WASHINGTON – U.S. Senator Jeff Bingaman today announced that the U.S. Department of Agriculture is making it easier for livestock producers not affected by bovine tuberculosis (TB) to move their animals across state lines, even if TB is present in the state. The changes are expected to result in substantial savings in cost and time required to test cattle for bovine TB.
Under USDA’s new policy, mandatory movement restrictions for previously affected areas will remain in place but a number of requirements will be relaxed. For example, beef cattle will be able to move from an area where TB has been detected to an area where it has not been detected even without testing, and commuter herds will no longer be required to test. Dairy cattle considered “closed herds” moving in New Mexico between locations in and out of the zone will also not be required to test.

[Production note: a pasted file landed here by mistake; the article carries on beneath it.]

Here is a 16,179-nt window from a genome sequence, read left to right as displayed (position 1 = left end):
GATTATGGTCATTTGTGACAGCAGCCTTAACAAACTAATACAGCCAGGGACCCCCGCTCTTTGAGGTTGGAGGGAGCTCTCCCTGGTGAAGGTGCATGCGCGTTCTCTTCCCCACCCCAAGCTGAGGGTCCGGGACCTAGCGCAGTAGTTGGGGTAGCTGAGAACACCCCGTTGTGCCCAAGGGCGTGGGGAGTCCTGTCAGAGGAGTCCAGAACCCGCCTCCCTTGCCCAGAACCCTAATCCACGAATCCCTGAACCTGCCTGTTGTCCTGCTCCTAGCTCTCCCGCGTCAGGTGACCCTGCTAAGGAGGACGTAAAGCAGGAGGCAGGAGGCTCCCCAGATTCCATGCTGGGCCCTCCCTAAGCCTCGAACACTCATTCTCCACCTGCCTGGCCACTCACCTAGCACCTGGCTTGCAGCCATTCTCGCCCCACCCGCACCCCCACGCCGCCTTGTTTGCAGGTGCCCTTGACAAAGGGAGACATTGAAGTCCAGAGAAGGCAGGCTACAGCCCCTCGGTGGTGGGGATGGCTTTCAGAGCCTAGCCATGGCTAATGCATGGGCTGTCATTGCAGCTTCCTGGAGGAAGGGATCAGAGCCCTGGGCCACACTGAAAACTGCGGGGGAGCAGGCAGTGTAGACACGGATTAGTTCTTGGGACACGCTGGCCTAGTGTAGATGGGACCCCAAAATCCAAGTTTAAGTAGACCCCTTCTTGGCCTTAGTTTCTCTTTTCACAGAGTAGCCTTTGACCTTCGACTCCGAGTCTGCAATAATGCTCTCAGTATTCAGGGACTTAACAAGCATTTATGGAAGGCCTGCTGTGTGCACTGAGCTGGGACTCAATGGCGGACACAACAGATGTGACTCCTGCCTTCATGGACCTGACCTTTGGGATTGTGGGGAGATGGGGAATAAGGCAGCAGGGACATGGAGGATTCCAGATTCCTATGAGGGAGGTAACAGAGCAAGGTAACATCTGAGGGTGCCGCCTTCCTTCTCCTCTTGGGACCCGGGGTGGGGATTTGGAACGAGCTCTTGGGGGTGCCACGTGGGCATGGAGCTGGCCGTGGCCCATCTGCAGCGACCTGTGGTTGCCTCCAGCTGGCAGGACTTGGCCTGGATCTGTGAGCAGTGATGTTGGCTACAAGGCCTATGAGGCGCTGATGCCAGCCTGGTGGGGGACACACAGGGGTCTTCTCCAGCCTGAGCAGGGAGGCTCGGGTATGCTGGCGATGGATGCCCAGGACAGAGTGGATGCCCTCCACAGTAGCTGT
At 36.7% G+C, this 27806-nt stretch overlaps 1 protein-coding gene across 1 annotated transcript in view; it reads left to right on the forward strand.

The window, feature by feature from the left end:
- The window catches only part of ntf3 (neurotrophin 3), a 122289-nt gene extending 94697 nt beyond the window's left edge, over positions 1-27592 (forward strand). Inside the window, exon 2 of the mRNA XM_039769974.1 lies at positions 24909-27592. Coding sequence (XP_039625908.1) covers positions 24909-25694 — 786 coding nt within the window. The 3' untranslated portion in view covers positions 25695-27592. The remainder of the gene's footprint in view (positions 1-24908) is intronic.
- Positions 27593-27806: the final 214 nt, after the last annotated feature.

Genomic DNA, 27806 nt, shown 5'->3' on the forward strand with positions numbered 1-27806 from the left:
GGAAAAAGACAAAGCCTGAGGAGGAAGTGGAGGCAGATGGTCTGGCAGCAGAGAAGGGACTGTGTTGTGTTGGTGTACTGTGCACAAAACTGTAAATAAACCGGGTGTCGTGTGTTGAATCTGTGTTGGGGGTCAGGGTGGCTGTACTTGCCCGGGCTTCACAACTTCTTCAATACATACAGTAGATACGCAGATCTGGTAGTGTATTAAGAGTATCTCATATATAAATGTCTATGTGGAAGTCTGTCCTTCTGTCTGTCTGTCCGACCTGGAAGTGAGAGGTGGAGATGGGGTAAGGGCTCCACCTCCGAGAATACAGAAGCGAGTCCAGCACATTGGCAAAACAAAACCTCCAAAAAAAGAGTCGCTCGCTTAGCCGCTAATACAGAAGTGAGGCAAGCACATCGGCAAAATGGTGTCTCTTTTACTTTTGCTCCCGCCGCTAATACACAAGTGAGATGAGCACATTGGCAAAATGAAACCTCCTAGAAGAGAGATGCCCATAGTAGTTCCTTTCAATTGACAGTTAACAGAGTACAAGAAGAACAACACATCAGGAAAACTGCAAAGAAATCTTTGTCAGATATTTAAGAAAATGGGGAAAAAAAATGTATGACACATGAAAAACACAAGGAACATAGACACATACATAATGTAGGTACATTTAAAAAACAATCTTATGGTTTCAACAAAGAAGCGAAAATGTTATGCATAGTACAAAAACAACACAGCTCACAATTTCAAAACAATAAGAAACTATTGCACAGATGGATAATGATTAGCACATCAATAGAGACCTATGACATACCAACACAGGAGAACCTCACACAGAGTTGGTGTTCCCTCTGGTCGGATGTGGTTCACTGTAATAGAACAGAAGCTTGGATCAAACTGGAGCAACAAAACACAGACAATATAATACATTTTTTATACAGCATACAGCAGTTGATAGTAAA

The USDA made these changes in consultation with ranchers and dairy producers, and after determining that cattle can be moved safely without jeopardizing the health of other herds.
“These new regulations are long overdue. New Mexico’s livestock industry is the state’s single most important agricultural commodity with total annual sales of milk and beef cattle totaling over $2 billion. There are over 1.5 million cattle and calves in New Mexico, including 330,000 dairy cows,” Bingaman said. “The new regulations outlined by USDA will ensure New Mexico producers are protected from bovine TB contamination, while reducing burdensome restrictions on their business operations.”
New Mexico has been operating under split-state status for over a year, which required all cattle shipped from Curry and Roosevelt Counties to be tested for bovine TB.